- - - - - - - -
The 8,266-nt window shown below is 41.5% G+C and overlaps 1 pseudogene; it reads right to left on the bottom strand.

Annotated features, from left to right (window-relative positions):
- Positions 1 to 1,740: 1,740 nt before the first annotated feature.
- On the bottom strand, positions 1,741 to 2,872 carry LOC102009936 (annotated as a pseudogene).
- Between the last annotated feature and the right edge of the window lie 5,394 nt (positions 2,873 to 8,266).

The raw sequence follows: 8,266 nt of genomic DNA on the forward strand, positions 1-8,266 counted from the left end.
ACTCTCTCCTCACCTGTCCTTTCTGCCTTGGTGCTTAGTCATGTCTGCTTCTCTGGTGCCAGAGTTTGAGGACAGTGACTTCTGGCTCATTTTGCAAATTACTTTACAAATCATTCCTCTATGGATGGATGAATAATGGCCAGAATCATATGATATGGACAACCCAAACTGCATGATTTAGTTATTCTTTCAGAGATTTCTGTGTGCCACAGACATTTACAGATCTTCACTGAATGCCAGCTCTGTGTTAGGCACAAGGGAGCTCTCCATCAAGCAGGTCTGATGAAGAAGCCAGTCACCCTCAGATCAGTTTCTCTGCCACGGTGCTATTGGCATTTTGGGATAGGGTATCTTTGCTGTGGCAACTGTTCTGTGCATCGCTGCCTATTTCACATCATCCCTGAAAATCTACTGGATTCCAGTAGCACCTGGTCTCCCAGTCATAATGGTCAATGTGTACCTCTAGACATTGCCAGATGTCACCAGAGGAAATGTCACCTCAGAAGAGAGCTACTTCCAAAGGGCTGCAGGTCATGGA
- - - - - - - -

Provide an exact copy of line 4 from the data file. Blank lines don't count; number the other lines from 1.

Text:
- On the bottom strand, positions 1,741 to 2,872 carry LOC102009936 (annotated as a pseudogene).